The Adult Survivors Act was signed by Gov. Hochul six months ago, and is modeled on the New York’s Child Victim’s Act. The law’s premise is simple: The statute of limitations on sexual assaults is suspended for a year. Old claims that had been stale are now open. As of Thursday, Thanksgiving Day.
The fundamental logic behind it is straightforward: People (likely to be mostly women) who had been sexually assaulted years ago and afraid to come forward may now do so. The #MeToo movement has given courage to many to do that which they had previously been afraid to do.
It wouldn’t be the first time, nor the last, where people just tried to bury in their minds that bad thing that happened to them. Now they can unbury them.
Some cases will be easier to demonstrate than others. Columbia University last month agreed to pay a $165 million settlement with 147 patients of a former gynecologist Robert A. Hadden. And that settlement followed a $71.5 million deal on 2021 for 79 of other patients. The law wasn’t in effect yet, but it had already been passed.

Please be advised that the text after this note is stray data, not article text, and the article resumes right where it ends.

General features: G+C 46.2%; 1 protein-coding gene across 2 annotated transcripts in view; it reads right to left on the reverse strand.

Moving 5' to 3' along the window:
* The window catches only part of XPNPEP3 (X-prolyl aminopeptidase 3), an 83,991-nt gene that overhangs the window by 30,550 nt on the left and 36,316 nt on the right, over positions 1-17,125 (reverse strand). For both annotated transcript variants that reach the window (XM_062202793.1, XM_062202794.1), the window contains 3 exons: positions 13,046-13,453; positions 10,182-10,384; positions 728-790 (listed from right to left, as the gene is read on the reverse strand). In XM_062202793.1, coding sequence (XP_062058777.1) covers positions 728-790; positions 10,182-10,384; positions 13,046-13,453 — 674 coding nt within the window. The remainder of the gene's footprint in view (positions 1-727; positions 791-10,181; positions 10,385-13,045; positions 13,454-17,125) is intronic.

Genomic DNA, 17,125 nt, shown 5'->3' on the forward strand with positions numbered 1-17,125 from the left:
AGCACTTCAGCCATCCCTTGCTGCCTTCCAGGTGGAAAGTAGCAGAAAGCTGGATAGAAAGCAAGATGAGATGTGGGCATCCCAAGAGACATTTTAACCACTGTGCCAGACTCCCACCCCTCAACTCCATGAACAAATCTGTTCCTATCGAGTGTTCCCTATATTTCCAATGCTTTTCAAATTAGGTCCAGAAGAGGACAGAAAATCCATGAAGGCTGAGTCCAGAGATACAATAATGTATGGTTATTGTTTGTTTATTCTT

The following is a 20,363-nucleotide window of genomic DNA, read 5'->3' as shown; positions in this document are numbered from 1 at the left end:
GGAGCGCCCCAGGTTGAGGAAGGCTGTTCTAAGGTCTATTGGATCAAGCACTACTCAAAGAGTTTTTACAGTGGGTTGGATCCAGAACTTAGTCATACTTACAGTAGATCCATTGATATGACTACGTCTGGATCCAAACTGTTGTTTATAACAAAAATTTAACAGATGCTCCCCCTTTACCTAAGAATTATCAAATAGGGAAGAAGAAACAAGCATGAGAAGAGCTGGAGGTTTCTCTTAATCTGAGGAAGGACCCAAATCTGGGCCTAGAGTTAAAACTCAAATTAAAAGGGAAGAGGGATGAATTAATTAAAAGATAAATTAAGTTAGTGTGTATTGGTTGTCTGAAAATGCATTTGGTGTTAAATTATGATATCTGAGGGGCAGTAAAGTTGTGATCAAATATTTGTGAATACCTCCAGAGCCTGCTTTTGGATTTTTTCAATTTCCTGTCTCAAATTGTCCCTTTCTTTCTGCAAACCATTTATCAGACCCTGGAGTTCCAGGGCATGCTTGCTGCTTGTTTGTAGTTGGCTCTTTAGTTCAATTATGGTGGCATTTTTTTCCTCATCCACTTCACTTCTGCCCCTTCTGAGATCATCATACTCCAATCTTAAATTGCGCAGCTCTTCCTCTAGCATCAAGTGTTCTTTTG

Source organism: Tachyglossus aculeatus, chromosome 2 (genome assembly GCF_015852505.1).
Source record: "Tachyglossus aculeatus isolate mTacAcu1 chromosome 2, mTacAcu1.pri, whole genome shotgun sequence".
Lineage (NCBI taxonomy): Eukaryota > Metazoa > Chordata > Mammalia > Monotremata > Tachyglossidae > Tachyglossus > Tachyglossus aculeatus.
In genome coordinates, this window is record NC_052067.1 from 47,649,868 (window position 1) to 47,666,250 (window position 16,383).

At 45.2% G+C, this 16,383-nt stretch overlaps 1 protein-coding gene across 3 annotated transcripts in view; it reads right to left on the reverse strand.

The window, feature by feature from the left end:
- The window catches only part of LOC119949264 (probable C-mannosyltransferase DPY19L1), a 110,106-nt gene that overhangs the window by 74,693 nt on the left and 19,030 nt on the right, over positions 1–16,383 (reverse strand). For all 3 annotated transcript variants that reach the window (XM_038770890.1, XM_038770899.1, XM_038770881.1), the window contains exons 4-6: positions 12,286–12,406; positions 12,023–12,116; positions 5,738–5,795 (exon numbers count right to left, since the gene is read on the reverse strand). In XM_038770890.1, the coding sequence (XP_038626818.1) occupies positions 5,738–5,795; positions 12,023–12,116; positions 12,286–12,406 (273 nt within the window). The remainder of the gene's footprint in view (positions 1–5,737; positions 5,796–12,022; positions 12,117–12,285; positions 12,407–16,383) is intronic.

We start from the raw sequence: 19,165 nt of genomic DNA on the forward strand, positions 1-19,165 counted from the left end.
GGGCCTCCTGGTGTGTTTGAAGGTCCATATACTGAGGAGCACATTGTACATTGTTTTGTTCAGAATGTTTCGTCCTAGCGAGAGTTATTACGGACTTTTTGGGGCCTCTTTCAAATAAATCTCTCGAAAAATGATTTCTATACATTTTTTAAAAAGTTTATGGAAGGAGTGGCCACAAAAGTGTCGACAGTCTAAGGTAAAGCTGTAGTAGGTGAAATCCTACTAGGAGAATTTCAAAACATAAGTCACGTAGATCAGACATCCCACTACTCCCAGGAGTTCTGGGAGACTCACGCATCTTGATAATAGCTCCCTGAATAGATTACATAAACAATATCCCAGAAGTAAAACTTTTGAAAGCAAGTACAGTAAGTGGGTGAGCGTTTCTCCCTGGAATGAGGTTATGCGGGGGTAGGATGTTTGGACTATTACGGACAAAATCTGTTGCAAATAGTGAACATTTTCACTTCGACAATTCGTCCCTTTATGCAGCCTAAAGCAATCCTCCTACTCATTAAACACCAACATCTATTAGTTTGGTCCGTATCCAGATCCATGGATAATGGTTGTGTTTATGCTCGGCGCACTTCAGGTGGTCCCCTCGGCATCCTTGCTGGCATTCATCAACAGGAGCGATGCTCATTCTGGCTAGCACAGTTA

Perhaps, if enough come forward, a pattern of conduct may be evidence. If, that is, it is admissible.
Such cases may happen with alleged victims of Jeffrey Epstein and Ghislaine Maxwell. Or Donald Trump. Or Andrew Cuomo. Or movie stars. Or corporate titans. Or people you’ve never heard of. Or you.
You. Did I say you? How does one defend against claims that may be decades old? Witnesses, diaries or other documentary evidence may be lost or gone. How does a defendant show that he was in the Bronx at the time the assault was alleged to have happened in Brooklyn? Or that they even knew the person? Where were you on the night of February 28, 1992?
And how does the Estate of John Doe defend against an accusation that John Doe sexually assaulted someone?
Will jurors simply accept the word of one person against the other in a classic “he said / she said” argument?
All of these cases will be traumatic. Few will be easy.